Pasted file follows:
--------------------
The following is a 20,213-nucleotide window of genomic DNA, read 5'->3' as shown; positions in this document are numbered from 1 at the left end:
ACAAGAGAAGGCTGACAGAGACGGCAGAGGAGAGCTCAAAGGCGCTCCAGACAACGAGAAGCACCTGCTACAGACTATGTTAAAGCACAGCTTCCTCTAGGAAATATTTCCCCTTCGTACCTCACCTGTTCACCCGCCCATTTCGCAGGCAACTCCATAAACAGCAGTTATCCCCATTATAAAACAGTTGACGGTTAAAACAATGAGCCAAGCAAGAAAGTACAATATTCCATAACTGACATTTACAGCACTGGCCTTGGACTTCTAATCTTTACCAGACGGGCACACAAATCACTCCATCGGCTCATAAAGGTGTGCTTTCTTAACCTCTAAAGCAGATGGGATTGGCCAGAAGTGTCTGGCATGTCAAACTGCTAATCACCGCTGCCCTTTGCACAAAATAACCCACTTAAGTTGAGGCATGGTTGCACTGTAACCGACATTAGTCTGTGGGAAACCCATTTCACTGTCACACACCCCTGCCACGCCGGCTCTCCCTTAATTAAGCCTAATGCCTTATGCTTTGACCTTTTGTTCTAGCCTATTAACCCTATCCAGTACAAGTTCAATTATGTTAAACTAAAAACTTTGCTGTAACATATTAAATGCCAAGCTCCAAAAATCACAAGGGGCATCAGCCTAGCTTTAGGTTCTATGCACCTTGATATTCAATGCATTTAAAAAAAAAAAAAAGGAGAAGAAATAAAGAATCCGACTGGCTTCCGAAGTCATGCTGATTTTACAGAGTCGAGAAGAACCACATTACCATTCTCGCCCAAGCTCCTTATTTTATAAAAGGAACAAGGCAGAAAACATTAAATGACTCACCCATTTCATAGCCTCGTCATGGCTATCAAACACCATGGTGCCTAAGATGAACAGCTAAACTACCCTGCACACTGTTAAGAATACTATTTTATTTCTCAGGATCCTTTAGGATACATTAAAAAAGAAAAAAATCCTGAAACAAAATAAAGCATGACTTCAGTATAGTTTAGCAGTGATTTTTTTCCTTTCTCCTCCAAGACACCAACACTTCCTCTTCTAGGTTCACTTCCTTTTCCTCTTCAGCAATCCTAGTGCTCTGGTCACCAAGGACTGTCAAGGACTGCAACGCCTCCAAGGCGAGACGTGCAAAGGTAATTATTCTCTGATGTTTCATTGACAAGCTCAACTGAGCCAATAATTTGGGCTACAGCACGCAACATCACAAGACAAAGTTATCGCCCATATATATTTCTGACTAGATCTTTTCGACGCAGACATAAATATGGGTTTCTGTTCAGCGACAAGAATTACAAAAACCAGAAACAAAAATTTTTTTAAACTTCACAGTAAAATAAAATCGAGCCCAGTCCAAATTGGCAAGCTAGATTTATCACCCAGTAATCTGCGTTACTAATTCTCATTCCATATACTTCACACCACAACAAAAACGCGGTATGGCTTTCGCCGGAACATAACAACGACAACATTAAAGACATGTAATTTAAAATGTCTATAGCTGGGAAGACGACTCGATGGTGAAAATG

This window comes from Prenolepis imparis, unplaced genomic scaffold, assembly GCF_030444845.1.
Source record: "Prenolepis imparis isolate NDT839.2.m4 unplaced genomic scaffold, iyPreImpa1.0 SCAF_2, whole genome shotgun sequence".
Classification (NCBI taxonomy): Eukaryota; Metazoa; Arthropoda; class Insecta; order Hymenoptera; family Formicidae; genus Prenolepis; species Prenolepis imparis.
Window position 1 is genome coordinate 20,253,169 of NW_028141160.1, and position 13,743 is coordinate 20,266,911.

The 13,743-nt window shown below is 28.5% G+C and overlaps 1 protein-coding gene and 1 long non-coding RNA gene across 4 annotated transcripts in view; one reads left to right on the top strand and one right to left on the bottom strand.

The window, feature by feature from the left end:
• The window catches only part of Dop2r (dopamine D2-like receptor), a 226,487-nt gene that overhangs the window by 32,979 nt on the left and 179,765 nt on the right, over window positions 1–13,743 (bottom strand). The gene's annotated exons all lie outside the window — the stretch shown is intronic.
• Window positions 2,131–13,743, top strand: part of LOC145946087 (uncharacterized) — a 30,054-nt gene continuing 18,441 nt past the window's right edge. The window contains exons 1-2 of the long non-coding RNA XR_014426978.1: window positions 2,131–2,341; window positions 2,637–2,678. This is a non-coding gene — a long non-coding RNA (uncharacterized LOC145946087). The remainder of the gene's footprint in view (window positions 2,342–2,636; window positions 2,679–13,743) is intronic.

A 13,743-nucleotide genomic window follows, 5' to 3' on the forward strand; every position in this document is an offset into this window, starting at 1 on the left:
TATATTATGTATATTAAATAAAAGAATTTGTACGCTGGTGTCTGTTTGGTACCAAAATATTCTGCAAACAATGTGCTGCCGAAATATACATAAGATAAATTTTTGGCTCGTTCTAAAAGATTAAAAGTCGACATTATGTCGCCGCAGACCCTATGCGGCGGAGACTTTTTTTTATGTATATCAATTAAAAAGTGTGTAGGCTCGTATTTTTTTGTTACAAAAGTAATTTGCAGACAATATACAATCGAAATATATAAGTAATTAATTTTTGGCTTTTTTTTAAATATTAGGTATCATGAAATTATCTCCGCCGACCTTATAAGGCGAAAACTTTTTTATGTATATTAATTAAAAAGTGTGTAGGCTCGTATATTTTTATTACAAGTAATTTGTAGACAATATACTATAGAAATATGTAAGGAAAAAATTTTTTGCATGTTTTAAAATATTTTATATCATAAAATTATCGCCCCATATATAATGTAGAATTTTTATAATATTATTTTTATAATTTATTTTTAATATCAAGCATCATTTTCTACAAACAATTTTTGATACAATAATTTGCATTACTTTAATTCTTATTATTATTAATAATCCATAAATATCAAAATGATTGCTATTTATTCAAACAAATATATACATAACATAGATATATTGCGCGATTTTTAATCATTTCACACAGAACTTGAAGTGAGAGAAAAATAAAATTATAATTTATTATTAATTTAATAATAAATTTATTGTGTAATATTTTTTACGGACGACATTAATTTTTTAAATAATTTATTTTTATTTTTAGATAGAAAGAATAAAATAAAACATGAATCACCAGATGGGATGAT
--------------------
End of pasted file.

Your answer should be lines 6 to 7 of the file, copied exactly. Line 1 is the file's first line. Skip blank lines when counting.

Window position 1 is genome coordinate 20,253,169 of NW_028141160.1, and position 13,743 is coordinate 20,266,911.

The 13,743-nt window shown below is 28.5% G+C and overlaps 1 protein-coding gene and 1 long non-coding RNA gene across 4 annotated transcripts in view; one reads left to right on the top strand and one right to left on the bottom strand.